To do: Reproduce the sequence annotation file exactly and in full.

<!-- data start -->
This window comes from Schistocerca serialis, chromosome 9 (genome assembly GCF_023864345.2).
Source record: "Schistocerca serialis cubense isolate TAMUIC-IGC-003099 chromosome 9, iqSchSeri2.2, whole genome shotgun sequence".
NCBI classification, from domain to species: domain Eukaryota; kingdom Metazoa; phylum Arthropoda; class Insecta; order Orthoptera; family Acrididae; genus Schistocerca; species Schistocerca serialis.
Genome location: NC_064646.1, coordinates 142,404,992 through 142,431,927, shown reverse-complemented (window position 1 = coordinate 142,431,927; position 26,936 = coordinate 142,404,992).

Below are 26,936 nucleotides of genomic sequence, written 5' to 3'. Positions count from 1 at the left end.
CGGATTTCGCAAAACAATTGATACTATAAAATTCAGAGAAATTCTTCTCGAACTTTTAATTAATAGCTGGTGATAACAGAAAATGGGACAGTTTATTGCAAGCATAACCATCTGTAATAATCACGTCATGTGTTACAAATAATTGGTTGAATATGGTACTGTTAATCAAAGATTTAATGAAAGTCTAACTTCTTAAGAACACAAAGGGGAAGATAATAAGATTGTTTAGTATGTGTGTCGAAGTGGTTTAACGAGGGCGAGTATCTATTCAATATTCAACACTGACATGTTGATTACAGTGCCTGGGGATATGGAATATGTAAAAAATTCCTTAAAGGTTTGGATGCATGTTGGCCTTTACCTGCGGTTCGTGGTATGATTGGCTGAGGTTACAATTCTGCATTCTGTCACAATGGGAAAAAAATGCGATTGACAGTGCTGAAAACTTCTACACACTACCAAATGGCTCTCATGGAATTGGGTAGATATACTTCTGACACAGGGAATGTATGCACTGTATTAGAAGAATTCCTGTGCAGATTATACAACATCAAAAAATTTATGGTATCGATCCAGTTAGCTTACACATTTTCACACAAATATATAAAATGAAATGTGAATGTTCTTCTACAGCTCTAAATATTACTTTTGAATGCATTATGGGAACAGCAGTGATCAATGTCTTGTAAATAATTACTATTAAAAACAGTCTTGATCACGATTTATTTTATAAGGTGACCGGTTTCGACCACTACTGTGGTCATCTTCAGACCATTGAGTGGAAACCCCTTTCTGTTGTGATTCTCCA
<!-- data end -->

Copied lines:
This window comes from Schistocerca serialis, chromosome 9 (genome assembly GCF_023864345.2).
Source record: "Schistocerca serialis cubense isolate TAMUIC-IGC-003099 chromosome 9, iqSchSeri2.2, whole genome shotgun sequence".
NCBI classification, from domain to species: domain Eukaryota; kingdom Metazoa; phylum Arthropoda; class Insecta; order Orthoptera; family Acrididae; genus Schistocerca; species Schistocerca serialis.
Genome location: NC_064646.1, coordinates 142,404,992 through 142,431,927, shown reverse-complemented (window position 1 = coordinate 142,431,927; position 26,936 = coordinate 142,404,992).

Below are 26,936 nucleotides of genomic sequence, written 5' to 3'. Positions count from 1 at the left end.
CGGATTTCGCAAAACAATTGATACTATAAAATTCAGAGAAATTCTTCTCGAACTTTTAATTAATAGCTGGTGATAACAGAAAATGGGACAGTTTATTGCAAGCATAACCATCTGTAATAATCACGTCATGTGTTACAAATAATTGGTTGAATATGGTACTGTTAATCAAAGATTTAATGAAAGTCTAACTTCTTAAGAACACAAAGGGGAAGATAATAAGATTGTTTAGTATGTGTGTCGAAGTGGTTTAACGAGGGCGAGTATCTATTCAATATTCAACACTGACATGTTGATTACAGTGCCTGGGGATATGGAATATGTAAAAAATTCCTTAAAGGTTTGGATGCATGTTGGCCTTTACCTGCGGTTCGTGGTATGATTGGCTGAGGTTACAATTCTGCATTCTGTCACAATGGGAAAAAAATGCGATTGACAGTGCTGAAAACTTCTACACACTACCAAATGGCTCTCATGGAATTGGGTAGATATACTTCTGACACAGGGAATGTATGCACTGTATTAGAAGAATTCCTGTGCAGATTATACAACATCAAAAAATTTATGGTATCGATCCAGTTAGCTTACACATTTTCACACAAATATATAAAATGAAATGTGAATGTTCTTCTACAGCTCTAAATATTACTTTTGAATGCATTATGGGAACAGCAGTGATCAATGTCTTGTAAATAATTACTATTAAAAACAGTCTTGATCACGATTTATTTTATAAGGTGACCGGTTTCGACCACTACTGTGGTCATCTTCAGACCATTGAGTGGAAACCCCTTTCTGTTGTGATTCTCCA